ARTIST Q&A - WHAT INSPIRED YOUR CREATIVE JOURNEY? I was raised by activists in a communal house and was always drawn the creativity even as a kid. I used to draw on placards and create banners for protests with my family and their comrades. As a teenager I spent a lot of time working on the free Mumia Abu-Jamal campaign. We needed banners, flyers, event posters, things like that, so I kind of fell into the role of designer. I also volunteered as a designer at Women Against Rape whilst at college, working to communicate data and information in a visual way, which had an impact on the type of design I became drawn to. I've worked on a lot of visuals for a variety of organisations and individuals. During each of them, I've witnessed the power of art in engaging people. People seem to really respond to information presented through creative means, so they stop and think about the content more, which means they're more likely to then act on the information. WHAT DOES YOUR CREATIVITY STAND FOR? SHELBY x Studios is rooted in creating a legacy for my dad, who I lost to cancer as a teenager. He was an inspiring community activist who fought police brutality, poor housing, and the hostile environment faced by refugees and migrants in Hackney, London. He took an educational and creative approach, bringing communities together to take collective action. The name for this project combines a family name from my dad’s side, Shelby, X which represents collaboration, and Studios, a space for creativity. Another catalyst for starting this platform was the fact that I manage chronic pain, which has made doing political work in the way that I used to pretty challenging. After speaking to other comrades and people doing social justice work, I recognised that there are lots of barriers to being politically active. Things like living in remote areas, raising children, working unsociable hours or just not knowing where to start. So a core goal of Shelby X Studios is to make activism more accessible to people. Lastly and probably most fundamentally, I see the root cause of all social injustices and layers of oppression stemming from the same place - racial Capitalism. I would call myself a revolutionary artist because that's the goal - revolution. The current economic system is parasitic, that's why I call it racial Capitalism - because it feeds off of the exploitation of the global South, both in terms of labour and resources, in order to function. So I create artwork to draw the links and highlight the root cause of social injustice so that we can use art to imagine and create the kind of future that supports all life to thrive. Community care is an essential part of our liberation, I like to think I use art to create communities of care.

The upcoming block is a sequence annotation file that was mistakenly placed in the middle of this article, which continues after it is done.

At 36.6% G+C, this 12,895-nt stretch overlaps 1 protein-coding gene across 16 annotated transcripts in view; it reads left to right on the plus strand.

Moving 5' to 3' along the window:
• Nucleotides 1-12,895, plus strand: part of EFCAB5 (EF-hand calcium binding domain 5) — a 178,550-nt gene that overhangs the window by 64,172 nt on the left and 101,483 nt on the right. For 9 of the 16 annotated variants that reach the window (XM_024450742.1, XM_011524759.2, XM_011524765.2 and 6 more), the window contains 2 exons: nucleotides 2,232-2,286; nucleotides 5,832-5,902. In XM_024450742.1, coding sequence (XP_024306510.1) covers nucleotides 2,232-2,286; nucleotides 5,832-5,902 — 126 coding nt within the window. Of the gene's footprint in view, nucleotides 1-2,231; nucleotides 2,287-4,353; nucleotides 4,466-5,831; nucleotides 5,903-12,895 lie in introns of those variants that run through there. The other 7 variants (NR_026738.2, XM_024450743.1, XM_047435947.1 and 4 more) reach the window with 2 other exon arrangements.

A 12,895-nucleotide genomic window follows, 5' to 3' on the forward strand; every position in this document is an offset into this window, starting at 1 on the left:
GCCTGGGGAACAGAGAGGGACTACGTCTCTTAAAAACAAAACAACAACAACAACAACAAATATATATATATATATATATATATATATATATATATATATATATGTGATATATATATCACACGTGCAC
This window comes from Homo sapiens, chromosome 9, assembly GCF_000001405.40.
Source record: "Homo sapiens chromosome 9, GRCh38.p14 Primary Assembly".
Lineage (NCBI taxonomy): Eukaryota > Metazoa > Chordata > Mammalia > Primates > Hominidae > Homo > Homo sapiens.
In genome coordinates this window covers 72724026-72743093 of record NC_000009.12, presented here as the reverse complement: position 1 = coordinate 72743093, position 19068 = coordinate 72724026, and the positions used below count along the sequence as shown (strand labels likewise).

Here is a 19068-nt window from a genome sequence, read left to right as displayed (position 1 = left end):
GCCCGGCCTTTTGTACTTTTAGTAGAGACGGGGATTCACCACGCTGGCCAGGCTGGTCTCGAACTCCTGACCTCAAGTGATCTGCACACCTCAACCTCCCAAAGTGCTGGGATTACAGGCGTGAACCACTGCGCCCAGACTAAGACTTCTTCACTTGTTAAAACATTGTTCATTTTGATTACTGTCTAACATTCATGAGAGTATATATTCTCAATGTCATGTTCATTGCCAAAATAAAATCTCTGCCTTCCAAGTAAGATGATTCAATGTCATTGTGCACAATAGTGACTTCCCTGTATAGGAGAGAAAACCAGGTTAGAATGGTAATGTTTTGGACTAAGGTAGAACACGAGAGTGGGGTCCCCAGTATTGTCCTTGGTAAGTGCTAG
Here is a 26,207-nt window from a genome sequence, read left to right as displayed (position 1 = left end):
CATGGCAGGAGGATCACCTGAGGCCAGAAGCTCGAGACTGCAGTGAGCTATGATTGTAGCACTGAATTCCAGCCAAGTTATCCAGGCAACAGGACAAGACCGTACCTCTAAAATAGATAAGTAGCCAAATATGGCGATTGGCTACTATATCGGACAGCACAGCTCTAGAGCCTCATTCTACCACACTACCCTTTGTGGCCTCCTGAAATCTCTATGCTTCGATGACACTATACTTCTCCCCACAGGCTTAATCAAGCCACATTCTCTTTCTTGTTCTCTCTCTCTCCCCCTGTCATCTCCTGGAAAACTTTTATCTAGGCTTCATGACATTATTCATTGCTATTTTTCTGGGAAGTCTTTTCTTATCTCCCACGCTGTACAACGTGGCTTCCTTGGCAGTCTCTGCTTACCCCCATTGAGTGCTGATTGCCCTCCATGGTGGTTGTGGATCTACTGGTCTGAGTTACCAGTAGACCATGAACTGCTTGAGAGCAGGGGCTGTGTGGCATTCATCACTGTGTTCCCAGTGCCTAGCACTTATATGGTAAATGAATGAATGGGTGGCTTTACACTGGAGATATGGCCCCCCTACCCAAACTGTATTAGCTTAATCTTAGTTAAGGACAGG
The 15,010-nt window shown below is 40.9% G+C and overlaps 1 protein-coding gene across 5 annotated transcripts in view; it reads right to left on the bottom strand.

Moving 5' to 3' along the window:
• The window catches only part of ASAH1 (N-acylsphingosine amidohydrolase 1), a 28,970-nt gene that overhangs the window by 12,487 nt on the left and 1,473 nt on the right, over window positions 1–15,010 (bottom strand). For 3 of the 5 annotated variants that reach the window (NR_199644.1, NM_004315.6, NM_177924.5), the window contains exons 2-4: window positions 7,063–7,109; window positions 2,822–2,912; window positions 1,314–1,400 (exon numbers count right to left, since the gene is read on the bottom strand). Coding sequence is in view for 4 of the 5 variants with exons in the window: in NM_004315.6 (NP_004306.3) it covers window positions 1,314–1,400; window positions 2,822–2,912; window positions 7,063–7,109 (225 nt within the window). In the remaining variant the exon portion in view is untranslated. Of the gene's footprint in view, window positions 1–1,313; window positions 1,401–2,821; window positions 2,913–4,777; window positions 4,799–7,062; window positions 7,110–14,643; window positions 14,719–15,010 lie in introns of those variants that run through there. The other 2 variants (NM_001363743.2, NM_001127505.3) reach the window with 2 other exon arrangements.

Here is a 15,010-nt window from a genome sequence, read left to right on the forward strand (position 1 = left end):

WHO/WHERE/WHAT IS YOUR CREATIVE MUSE OR INSPIRATION? Artists like Emory Douglas, Frida Kahlo and Sylvia Pankhurst have had a huge influence on me and I was struck by the way they communicated through visuals and type. They have all been really impactful in generating recognisable revolutionary culture in the USA, Mexico and the UK. I'm also massively inspired by my environment, the every day community activists I see championing a more just world and working tirelessly to make it our reality. Revolutionary music and intricate floral patterns also feature heavily in my work. IF YOU COULD CHANGE A LAW, WHAT WOULD IT BE? One law?! Oh my days, there's so much that needs to change and I think it's much much deeper than just changing one law. I'm a revolutionary, not a reformist. Can I escape that question a little and say abolition? Abolish the patriarchy, abolish all the borders, abolish the prison industrial system, abolish the current racist Capitalist system.

WHAT IS TRULY IMPORTANT TO YOU? Accessibility, the celebration of individuality, revolutionary art, creative expression, human rights, advocating for artists, fighting for our liberation.

BUZZROUND - FAVOURITES MOVIE - LION KING BOOK - THE PRISON LETTERS OF GEORGE JACKSON BRAND - ADIDAS DESTINATION - ETHIOPIA PLAYLIST - There's a revolutionary playlist that goes alongside our recently launches art x activism zine so I've been listening to that a lot recently. Some much need revolutionary energy.